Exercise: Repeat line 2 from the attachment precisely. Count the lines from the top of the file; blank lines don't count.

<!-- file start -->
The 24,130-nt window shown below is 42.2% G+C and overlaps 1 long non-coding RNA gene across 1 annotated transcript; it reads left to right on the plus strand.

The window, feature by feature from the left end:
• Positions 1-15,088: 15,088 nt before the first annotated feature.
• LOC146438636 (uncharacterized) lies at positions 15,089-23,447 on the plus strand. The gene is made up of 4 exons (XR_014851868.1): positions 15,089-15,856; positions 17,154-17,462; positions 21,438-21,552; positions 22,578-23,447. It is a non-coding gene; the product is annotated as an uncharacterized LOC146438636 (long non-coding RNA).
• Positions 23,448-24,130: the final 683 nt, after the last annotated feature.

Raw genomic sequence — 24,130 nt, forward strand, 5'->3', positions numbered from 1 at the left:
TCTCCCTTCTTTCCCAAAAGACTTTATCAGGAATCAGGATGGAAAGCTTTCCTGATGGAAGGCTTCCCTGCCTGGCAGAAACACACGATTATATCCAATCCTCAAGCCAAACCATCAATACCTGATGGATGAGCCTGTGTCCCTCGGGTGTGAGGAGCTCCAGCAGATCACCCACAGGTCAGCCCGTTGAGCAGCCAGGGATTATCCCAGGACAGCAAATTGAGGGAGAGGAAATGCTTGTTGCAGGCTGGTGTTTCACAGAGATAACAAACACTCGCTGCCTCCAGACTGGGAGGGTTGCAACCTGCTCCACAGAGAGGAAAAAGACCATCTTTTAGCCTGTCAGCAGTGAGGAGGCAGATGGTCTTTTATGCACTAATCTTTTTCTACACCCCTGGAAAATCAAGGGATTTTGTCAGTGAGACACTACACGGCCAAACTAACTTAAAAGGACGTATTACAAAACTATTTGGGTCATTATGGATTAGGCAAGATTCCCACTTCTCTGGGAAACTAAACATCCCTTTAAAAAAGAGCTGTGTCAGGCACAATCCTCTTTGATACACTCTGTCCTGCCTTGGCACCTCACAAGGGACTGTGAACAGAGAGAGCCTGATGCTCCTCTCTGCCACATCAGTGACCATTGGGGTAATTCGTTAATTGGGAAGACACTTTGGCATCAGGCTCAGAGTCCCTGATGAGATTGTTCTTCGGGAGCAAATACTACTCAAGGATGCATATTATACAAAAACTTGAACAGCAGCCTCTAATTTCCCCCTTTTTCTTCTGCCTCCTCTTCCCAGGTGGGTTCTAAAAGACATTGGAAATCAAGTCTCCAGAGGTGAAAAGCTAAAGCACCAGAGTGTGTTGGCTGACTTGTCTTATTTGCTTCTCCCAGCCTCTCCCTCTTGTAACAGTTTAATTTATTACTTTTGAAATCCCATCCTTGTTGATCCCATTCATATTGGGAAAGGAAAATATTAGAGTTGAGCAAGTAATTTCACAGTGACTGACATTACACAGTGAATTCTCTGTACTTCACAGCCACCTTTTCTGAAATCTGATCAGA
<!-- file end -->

The window, feature by feature from the left end: